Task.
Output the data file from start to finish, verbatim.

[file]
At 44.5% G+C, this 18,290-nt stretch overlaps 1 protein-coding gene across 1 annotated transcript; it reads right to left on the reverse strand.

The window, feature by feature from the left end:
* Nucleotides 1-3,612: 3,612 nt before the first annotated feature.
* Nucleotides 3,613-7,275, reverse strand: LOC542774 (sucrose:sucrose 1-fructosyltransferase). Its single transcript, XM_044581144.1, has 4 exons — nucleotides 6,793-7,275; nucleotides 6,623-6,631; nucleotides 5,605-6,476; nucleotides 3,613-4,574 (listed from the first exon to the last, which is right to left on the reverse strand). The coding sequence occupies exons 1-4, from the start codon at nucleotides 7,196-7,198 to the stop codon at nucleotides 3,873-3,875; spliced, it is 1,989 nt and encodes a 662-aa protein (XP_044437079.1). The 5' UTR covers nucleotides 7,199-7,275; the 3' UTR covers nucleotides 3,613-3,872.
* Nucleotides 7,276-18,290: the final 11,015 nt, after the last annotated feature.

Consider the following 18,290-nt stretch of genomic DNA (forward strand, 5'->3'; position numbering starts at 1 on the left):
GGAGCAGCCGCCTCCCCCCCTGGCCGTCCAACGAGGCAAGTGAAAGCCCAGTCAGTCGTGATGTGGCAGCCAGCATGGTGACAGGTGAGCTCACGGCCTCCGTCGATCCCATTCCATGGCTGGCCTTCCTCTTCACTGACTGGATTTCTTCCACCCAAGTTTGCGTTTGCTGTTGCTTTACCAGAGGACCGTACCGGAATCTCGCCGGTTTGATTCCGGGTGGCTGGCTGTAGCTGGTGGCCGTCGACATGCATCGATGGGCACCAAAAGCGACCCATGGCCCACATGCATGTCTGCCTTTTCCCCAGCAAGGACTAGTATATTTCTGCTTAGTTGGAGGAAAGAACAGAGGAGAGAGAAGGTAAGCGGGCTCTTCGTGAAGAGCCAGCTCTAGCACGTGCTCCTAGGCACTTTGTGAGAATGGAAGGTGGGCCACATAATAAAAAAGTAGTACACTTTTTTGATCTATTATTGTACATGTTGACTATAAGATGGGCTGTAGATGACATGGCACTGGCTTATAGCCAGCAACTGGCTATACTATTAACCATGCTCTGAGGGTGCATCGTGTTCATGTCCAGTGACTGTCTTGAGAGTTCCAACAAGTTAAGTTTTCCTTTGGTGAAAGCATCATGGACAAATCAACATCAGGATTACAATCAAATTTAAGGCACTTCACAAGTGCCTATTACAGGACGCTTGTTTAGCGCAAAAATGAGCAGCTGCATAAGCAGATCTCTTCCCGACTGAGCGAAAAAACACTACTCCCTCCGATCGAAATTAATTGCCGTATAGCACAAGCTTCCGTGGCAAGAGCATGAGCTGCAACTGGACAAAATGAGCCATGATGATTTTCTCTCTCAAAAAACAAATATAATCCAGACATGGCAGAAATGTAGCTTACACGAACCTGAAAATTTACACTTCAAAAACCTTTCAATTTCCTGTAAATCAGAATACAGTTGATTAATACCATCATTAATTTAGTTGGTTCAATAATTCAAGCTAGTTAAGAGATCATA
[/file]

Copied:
At 44.5% G+C, this 18,290-nt stretch overlaps 1 protein-coding gene across 1 annotated transcript; it reads right to left on the reverse strand.

The window, feature by feature from the left end:
* Nucleotides 1-3,612: 3,612 nt before the first annotated feature.
* Nucleotides 3,613-7,275, reverse strand: LOC542774 (sucrose:sucrose 1-fructosyltransferase). Its single transcript, XM_044581144.1, has 4 exons — nucleotides 6,793-7,275; nucleotides 6,623-6,631; nucleotides 5,605-6,476; nucleotides 3,613-4,574 (listed from the first exon to the last, which is right to left on the reverse strand). The coding sequence occupies exons 1-4, from the start codon at nucleotides 7,196-7,198 to the stop codon at nucleotides 3,873-3,875; spliced, it is 1,989 nt and encodes a 662-aa protein (XP_044437079.1). The 5' UTR covers nucleotides 7,199-7,275; the 3' UTR covers nucleotides 3,613-3,872.
* Nucleotides 7,276-18,290: the final 11,015 nt, after the last annotated feature.

Consider the following 18,290-nt stretch of genomic DNA (forward strand, 5'->3'; position numbering starts at 1 on the left):
GGAGCAGCCGCCTCCCCCCCTGGCCGTCCAACGAGGCAAGTGAAAGCCCAGTCAGTCGTGATGTGGCAGCCAGCATGGTGACAGGTGAGCTCACGGCCTCCGTCGATCCCATTCCATGGCTGGCCTTCCTCTTCACTGACTGGATTTCTTCCACCCAAGTTTGCGTTTGCTGTTGCTTTACCAGAGGACCGTACCGGAATCTCGCCGGTTTGATTCCGGGTGGCTGGCTGTAGCTGGTGGCCGTCGACATGCATCGATGGGCACCAAAAGCGACCCATGGCCCACATGCATGTCTGCCTTTTCCCCAGCAAGGACTAGTATATTTCTGCTTAGTTGGAGGAAAGAACAGAGGAGAGAGAAGGTAAGCGGGCTCTTCGTGAAGAGCCAGCTCTAGCACGTGCTCCTAGGCACTTTGTGAGAATGGAAGGTGGGCCACATAATAAAAAAGTAGTACACTTTTTTGATCTATTATTGTACATGTTGACTATAAGATGGGCTGTAGATGACATGGCACTGGCTTATAGCCAGCAACTGGCTATACTATTAACCATGCTCTGAGGGTGCATCGTGTTCATGTCCAGTGACTGTCTTGAGAGTTCCAACAAGTTAAGTTTTCCTTTGGTGAAAGCATCATGGACAAATCAACATCAGGATTACAATCAAATTTAAGGCACTTCACAAGTGCCTATTACAGGACGCTTGTTTAGCGCAAAAATGAGCAGCTGCATAAGCAGATCTCTTCCCGACTGAGCGAAAAAACACTACTCCCTCCGATCGAAATTAATTGCCGTATAGCACAAGCTTCCGTGGCAAGAGCATGAGCTGCAACTGGACAAAATGAGCCATGATGATTTTCTCTCTCAAAAAACAAATATAATCCAGACATGGCAGAAATGTAGCTTACACGAACCTGAAAATTTACACTTCAAAAACCTTTCAATTTCCTGTAAATCAGAATACAGTTGATTAATACCATCATTAATTTAGTTGGTTCAATAATTCAAGCTAGTTAAGAGATCATA